The researchers focused on single-family homes in the West and included topography and weather conditions in their calculations. They considered fires 300 acres or larger.
Their model generated a 15-km grid for the 11 western states that estimates the total protection costs. We assigned each 15-km grid to a county. Grids that overlapped multiple counties were assigned to the county where the majority of the grid overlapped. The expected protection cost for all grids in each county were then summed.
Among their research conclusions, Baylis and Boomhower found:
- Fire protection costs can exceed 20% of home value in the West. Half of the homes in high wildfire risk areas in the West have expected protection costs of $2,300 or less. However, 5% of homes have costs nearing $12,000, and 1% of homes have costs exceeding $38,000, according to the analysis. These estimates include expenditures for equipment, firefighter salaries, aviation, and other related home protection costs.
- Higher protection costs are associated with higher fire risk areas. Average home protection costs are clearly linked to the local wildfire hazard potential. According to the research, expected protection costs are highest in Northern California, central Oregon and Washington, Idaho, and western Montana because those areas are sparsely populated and have many areas of high fire hazard. In these remote areas, protection costs can be tens of thousands of dollars per home.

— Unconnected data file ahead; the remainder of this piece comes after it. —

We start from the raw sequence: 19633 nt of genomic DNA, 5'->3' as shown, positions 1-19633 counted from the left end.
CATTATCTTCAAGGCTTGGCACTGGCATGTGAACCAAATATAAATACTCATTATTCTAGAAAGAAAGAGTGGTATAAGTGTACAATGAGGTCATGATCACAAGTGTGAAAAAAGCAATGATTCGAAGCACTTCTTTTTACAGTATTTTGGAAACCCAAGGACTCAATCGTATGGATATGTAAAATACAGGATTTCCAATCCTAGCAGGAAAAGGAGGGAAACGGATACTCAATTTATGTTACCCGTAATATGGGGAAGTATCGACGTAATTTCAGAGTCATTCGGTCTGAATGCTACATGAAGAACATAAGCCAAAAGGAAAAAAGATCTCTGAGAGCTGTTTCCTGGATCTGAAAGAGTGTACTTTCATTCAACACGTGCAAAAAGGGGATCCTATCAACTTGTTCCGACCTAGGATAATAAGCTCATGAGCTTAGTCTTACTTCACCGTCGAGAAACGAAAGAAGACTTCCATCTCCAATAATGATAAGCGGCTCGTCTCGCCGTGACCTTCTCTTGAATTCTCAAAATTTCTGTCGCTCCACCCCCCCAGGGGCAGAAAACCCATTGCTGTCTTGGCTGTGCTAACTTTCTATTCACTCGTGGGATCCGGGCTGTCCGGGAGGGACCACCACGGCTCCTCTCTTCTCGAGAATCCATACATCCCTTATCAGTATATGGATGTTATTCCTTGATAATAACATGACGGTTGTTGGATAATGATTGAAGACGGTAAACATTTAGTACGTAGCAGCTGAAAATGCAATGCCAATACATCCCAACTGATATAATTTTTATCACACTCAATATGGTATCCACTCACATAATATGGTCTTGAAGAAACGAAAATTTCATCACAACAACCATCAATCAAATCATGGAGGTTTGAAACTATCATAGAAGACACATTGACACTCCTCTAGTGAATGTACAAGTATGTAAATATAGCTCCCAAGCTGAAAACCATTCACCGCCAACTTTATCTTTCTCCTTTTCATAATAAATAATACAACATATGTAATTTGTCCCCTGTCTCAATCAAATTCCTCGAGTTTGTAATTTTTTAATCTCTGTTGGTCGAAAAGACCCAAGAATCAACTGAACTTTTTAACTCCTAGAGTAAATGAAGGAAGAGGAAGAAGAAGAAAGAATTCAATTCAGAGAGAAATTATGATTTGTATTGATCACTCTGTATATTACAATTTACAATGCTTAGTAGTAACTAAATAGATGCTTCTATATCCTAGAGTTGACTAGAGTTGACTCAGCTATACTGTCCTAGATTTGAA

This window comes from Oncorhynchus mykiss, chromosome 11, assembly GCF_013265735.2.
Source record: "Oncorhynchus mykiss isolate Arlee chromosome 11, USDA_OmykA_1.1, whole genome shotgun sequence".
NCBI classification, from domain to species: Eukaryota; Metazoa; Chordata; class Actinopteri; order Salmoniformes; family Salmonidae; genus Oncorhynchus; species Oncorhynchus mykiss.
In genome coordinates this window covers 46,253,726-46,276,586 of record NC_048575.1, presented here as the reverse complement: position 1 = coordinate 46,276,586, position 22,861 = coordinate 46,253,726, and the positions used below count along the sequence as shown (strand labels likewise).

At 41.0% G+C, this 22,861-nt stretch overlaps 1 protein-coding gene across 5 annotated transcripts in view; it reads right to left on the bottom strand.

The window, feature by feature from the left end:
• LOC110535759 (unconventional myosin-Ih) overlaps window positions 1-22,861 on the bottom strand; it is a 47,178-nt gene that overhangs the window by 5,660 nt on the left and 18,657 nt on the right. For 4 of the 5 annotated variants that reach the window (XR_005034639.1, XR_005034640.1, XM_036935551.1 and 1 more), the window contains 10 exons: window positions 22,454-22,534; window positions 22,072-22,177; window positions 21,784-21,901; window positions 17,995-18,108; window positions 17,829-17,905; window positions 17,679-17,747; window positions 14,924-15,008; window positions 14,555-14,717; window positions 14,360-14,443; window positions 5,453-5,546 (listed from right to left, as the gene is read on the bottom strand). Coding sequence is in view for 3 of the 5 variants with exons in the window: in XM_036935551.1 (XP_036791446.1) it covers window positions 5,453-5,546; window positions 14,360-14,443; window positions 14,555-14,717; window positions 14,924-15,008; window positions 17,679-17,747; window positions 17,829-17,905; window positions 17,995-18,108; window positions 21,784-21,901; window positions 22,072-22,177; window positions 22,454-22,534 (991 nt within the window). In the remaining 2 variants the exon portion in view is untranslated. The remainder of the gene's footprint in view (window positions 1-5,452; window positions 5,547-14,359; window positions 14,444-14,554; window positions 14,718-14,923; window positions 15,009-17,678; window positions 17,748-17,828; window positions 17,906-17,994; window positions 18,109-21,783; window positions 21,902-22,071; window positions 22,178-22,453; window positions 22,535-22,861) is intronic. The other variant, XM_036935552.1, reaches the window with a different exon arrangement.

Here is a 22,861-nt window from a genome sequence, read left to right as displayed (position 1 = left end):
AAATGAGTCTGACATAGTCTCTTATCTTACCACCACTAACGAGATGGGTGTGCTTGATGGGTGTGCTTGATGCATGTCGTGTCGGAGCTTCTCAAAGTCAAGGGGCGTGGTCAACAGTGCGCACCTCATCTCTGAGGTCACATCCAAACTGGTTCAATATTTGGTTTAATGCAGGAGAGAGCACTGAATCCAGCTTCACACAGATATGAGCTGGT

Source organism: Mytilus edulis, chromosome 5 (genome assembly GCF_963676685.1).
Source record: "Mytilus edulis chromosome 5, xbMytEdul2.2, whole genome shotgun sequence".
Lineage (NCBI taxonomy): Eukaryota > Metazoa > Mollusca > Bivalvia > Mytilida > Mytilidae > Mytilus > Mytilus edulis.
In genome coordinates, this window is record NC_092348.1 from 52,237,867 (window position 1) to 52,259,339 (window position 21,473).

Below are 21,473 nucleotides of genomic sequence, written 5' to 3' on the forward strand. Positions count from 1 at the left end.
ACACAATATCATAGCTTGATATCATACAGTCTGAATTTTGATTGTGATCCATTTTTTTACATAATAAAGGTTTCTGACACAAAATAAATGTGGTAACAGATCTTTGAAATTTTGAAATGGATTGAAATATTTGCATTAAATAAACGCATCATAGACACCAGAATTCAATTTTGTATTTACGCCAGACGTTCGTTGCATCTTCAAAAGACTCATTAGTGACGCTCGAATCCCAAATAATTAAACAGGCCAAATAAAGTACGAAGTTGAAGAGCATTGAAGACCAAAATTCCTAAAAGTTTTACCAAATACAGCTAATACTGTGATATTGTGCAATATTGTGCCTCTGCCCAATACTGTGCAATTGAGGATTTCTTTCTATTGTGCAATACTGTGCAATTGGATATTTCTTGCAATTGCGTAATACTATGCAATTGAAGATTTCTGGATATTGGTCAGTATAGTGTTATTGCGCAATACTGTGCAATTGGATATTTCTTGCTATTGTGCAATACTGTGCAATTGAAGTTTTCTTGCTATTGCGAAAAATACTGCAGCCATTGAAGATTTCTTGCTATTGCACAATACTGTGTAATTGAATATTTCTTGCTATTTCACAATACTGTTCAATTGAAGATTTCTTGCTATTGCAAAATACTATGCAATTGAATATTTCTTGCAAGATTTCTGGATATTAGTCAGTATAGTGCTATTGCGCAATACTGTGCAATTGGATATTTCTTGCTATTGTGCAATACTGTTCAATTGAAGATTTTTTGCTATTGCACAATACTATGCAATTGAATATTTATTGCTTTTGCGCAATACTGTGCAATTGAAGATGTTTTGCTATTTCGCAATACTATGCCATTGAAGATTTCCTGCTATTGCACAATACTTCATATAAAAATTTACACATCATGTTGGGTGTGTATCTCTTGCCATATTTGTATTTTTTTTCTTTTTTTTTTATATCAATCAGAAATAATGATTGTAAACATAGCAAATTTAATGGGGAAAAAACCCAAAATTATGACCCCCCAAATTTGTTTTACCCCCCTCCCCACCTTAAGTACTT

- Protection costs decrease as development density increases. Residential development dramatically increases firefighting costs. The presence of just one to 32 homes almost doubles expenditures on a fire. However, once a development reaches a relatively moderate density (100-300 homes), additional homes have little effect on costs. That is, the cost of protection per home does not increase significantly once the density of homes has reached a particular threshold. The research findings indicate the cost of protecting hundreds of homes in harm’s way is not significantly more than protecting dozens of homes.
Baylis, Patrick, and Judson Boomhower. 2023. “The Economic Incidence of Wildfire Suppression in the United States.” American Economic Journal: Applied Economics, 15 (1): 442-73.
Demographic data in the visualization above are from the U.S. Census Bureau’s American Community Survey five-year average for 2017-2021.
Wildfire Risk Data
Wildfire Risk data in the visualization above are from Wildfire Risk to Communities and represent the risk to homes ranked against other western U.S. communities and within each state.
The analysis in this post is based on a model of historical data and modeling assumptions, and thus does not perfectly predict future outcomes. The relatively low cost estimates for Colorado reflect fewer costly, large fires in that region during the historical sample period analyzed in the paper (1995 to 2016).
In addition to their valuable research data, Patrick Baylis and Judson Boomhower contributed knowledge and technical expertise to this project.